Such a politician needs to find a reasonable equilibrium between contrasting forces that can’t be eliminated, and is condemned to an ever-lasting need to find decent compromises. I have no doubt that it is difficult, consuming and very stressful. But wait, just a small change of attitude can make the life of our trusted politician immensely easier. What happens if he or she suddenly decides to protect his/her own interests first, and consider the general well-being only the second priority? Oh, suddenly there is no need to walk on dangerous tightropes, many conflicts magically disappear and the ones that replace them are so much easier to handle. The key consideration is this: there is a quite big number of electors that lack the knowledge and resources to figure out what really is in their own best interest. If you are genuinely well-intentioned, this poses a huge problem, it’s something that requires constant attention just to keep it manageable. If, on the contrary, you don’t care too much for the well-being of your electors, suddenly the problem becomes a resource. You can exploit lack of knowledge, and transform your electors into useful idiots.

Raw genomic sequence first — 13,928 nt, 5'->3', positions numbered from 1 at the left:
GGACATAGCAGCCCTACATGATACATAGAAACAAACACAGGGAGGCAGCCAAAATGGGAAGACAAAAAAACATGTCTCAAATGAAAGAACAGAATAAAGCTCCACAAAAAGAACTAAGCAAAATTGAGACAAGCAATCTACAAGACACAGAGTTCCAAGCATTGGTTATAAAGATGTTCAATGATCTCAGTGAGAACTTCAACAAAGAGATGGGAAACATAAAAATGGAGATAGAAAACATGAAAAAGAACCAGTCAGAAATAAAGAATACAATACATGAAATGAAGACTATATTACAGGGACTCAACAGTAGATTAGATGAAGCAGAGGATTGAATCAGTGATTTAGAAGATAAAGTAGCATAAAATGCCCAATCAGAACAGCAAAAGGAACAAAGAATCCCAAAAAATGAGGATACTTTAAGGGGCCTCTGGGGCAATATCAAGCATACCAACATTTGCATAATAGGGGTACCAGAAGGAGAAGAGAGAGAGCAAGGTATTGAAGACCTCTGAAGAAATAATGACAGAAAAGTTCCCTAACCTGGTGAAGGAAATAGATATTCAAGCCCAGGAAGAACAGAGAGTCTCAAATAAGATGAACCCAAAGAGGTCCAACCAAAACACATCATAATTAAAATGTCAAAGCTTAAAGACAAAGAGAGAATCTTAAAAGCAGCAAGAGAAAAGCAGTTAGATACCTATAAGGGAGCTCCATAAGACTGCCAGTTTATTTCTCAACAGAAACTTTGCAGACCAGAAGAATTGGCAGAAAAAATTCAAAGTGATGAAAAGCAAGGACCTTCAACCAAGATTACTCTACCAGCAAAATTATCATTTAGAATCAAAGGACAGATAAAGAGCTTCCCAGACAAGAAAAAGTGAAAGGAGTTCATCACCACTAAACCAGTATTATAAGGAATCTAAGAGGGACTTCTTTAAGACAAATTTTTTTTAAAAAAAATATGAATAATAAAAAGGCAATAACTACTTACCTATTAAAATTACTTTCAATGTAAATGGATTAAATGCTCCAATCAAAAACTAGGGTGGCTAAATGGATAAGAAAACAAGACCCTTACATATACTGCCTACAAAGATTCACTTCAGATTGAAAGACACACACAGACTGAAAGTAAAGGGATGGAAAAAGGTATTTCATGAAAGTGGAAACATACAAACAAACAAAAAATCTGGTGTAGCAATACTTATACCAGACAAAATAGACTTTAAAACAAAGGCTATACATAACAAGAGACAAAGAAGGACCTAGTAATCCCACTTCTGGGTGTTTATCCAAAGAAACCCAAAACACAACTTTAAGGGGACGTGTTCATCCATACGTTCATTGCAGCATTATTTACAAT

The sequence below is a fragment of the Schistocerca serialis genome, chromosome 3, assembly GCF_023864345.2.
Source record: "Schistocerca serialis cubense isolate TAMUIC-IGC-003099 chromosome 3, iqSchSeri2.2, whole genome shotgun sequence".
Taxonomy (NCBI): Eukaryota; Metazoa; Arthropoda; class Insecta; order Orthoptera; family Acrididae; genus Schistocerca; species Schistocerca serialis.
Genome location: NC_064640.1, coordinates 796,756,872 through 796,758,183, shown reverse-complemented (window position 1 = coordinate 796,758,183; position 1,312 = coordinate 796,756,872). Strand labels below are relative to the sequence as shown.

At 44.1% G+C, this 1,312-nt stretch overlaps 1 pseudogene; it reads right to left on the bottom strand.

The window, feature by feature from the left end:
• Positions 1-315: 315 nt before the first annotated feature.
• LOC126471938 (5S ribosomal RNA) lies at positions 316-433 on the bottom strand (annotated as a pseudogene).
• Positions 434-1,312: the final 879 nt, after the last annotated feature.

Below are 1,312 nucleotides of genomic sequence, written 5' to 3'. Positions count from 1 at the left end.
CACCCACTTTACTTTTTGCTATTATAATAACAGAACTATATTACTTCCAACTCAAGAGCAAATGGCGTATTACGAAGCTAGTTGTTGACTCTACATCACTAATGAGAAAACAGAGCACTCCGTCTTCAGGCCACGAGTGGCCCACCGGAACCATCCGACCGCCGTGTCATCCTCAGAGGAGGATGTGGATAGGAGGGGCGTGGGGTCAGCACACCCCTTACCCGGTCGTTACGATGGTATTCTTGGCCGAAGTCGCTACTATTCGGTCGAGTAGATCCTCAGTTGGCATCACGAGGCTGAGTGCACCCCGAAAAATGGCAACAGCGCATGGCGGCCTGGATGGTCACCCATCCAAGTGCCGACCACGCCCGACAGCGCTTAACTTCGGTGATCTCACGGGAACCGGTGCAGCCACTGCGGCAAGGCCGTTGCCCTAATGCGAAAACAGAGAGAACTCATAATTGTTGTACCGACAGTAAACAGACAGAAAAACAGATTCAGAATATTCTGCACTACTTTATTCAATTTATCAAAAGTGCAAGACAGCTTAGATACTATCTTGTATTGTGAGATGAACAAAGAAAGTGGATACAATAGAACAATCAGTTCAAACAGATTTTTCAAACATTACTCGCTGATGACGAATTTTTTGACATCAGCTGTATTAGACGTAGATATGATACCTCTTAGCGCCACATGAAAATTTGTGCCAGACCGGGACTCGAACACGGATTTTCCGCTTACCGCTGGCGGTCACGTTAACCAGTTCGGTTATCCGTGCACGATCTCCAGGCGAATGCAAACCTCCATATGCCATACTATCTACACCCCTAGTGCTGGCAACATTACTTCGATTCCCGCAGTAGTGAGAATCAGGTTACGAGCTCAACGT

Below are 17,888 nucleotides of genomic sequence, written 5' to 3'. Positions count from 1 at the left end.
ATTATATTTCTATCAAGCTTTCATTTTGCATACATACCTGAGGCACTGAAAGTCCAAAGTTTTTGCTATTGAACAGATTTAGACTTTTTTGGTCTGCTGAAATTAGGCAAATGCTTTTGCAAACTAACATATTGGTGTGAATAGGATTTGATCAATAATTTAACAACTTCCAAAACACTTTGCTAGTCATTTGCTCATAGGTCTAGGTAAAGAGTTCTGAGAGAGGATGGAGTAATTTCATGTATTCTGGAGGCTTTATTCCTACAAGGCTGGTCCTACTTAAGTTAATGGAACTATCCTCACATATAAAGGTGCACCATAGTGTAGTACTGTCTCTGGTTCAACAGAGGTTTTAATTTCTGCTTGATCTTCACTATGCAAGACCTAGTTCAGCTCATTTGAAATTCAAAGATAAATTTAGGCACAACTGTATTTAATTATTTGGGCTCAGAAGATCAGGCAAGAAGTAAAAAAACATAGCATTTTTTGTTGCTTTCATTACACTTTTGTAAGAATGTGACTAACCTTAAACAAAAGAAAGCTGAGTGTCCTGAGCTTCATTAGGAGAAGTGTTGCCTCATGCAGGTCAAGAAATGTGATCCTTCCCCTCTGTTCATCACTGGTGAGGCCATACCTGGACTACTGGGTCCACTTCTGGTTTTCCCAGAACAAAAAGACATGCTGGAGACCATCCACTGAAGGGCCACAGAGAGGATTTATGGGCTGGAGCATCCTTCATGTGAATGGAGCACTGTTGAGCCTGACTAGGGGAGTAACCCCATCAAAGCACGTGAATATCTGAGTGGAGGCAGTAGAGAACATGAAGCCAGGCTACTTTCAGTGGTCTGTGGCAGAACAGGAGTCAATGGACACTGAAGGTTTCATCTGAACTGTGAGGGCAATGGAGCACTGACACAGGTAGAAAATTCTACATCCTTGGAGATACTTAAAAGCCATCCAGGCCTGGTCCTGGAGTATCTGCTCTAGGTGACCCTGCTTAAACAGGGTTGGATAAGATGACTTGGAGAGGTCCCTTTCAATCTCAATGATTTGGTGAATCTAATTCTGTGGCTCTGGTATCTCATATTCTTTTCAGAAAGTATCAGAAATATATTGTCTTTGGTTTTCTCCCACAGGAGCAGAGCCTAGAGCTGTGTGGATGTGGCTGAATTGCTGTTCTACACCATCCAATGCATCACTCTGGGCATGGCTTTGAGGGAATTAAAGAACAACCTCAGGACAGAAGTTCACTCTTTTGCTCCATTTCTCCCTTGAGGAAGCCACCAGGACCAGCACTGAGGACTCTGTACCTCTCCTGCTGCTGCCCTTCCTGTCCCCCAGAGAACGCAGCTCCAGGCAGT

Second interim conclusion: all politicians face a conflict of interest. On one side, they are expected to care for general well-being, if they do, they condemn themselves to a life of stress and uncertainty. On the other, they can turn their source of trouble into a resource, make their own life much easier, and ruthlessly exploit those that are stupid enough not to notice. Thus, for the elector, the first priority should be assessing how likely your candidate is to fall for the dark side, and happily try to deceive you. In the following I will show that we, the electors, can easily spot policies and rhetorical strategies that are designed to fool us, and therefore we can use this approach to identify with reasonable confidence who should not receive our vote.